The Federal Reserve is officially signaling a change in its stance on monetary policy and is planning to reduce its monthly bond purchases at a more rapid pace. Following the Federal Open Market Committee (FOMC) meeting on Dec. 15, Chairman Jerome Powell took a more “hawkish” (meaning higher interest rates) stance on the pace of the “taper”. By accelerating the pace of tapering the bond purchases, Powell is setting the stage to begin raising interest rates by perhaps late spring or Early Summer of 2022. In addition, the majority of the Fed officials now believe there will be at least three .25% rate hikes by the end of this year.
The markets seem to have already begun pricing in much of this news but it is still unclear how these two moves by the Fed will affect the markets throughout 2022. With inflation running at multi decade highs and interest rates still near record low, the Fed will have a challenging task ahead.
Inflation is the key factor forcing the Fed’s hands in raising rates. The latest CPI data indicated that inflation is currently around 6.8% on a year over year basis, which is the highest it has been in 39 years.
So what does inflation mean for stocks?
According to the Capital Group (American Funds), what seems to occur is that stocks tend to perform the poorest at the extreme ends of inflation (or deflation). A small amount of inflation is a good thing for companies, as it allows them to raise prices and profit margins. However, when inflation climbs 6% or higher over a rolling 12 month period, stocks tend to suffer a bit more than usual. This makes sense, since higher inflation often means higher input costs, higher loan costs and limited pricing power.
The research team of LPL Financial, led by Ryan Detrick, suggests in their Outlook for 2022 that rate of inflation is expected to recede this year and ease some of these burdens on the markets. In any case, what remains to be seen is how significantly the Fed’s response to this inflation will influence the performance of the markets.
How might the markets react to rising rates?
Interest rates have been abnormally low for a long time now and the big question is: “How will markets react?” Historically a gradual rise in rates have not completely thwarted a bull market in stocks, but in a “fast-tightening” cycle markets tend to do worse.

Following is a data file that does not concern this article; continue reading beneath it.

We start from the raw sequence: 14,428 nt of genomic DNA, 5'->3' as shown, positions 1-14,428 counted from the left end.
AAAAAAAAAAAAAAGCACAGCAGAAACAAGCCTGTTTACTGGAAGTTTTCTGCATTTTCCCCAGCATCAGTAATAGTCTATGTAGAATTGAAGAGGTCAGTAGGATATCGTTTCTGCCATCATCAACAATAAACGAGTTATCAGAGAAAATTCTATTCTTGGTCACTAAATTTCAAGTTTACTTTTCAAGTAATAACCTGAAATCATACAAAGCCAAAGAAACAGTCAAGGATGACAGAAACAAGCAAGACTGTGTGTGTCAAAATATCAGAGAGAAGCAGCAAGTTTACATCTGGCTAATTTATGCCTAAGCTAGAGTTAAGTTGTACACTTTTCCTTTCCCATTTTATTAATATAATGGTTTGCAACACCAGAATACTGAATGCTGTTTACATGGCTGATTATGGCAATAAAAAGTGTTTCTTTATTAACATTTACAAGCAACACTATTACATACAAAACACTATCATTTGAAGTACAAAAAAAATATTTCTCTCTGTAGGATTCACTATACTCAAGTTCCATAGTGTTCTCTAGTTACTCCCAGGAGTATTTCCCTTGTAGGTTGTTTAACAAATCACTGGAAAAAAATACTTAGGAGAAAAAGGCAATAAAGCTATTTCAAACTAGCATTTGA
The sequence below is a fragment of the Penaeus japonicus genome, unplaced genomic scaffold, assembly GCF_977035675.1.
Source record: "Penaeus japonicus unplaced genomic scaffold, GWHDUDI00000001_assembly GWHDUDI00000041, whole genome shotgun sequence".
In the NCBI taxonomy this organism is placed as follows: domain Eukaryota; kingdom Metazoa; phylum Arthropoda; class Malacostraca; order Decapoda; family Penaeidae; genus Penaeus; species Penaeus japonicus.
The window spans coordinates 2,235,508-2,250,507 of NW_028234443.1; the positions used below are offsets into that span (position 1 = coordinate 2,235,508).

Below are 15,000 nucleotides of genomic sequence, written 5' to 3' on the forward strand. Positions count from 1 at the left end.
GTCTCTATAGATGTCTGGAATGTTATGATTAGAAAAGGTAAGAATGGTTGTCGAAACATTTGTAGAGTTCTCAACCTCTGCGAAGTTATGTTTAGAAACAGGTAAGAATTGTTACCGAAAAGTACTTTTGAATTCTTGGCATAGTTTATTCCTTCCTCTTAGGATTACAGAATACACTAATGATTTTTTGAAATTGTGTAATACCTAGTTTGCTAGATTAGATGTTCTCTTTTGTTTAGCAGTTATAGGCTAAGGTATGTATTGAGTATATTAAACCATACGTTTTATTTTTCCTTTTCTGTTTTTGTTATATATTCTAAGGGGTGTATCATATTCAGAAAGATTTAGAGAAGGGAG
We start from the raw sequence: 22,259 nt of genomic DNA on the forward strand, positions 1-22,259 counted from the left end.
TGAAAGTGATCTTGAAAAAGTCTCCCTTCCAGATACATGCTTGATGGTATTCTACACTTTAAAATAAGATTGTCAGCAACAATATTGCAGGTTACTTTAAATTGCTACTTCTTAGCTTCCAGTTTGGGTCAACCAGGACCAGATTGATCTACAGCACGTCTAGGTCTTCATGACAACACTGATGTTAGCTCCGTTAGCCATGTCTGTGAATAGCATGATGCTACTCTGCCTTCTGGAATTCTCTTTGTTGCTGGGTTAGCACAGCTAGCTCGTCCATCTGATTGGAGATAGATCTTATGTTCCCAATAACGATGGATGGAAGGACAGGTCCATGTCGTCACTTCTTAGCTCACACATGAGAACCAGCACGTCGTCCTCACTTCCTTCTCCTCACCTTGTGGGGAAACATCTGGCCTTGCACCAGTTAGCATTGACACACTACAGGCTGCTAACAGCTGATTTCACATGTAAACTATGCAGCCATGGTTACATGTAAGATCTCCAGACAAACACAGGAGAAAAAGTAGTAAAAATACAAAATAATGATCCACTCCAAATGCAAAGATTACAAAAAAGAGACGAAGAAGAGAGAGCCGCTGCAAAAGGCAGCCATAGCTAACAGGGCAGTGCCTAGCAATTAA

LPL Research notes that in the previous six rate-hike cycles (1983, 1987, 1994, 2004 and 2015), the S & P 500 has gained on average 9.5% during the six months prior to the first rate hike. Additionally, “value” oriented stocks have generally performed best during these periods. Notably, our “growing dividend” portfolio and “current equity income” portfolio should be positioned well for this type of environment.
Are we due for a market pullback?
Is it possible that rising rates and a richly valued market could cause a pullback in 2022? The second year of a presidential administration is typically the weakest year of a presidential cycle for the S & P 500 (LPL Research).
The combination of these two factors causes our team to suggest to investors we could be in for a more volatile market compared to the past 18 months. Additionally, the first few months in the second year of a Presidential cycle are generally more volatile and uncertain, but the trend has been for recovery in the latter part of the year when there is more political certainty.
The moral of the story is that in an election year, it is important to maintain a long-term focus and not get overly excited with short term gyrations. Over long-term periods of time, the stock market tends to move with the economy and corporate earnings, both of which are expected to grow meaningfully in 2022. We expect more ups and downs in the markets ahead, and we believe comprehensive financial planning, asset allocation, and dynamic portfolio management continue to be the best tools available to prepare for whatever market environment 2022 may bring.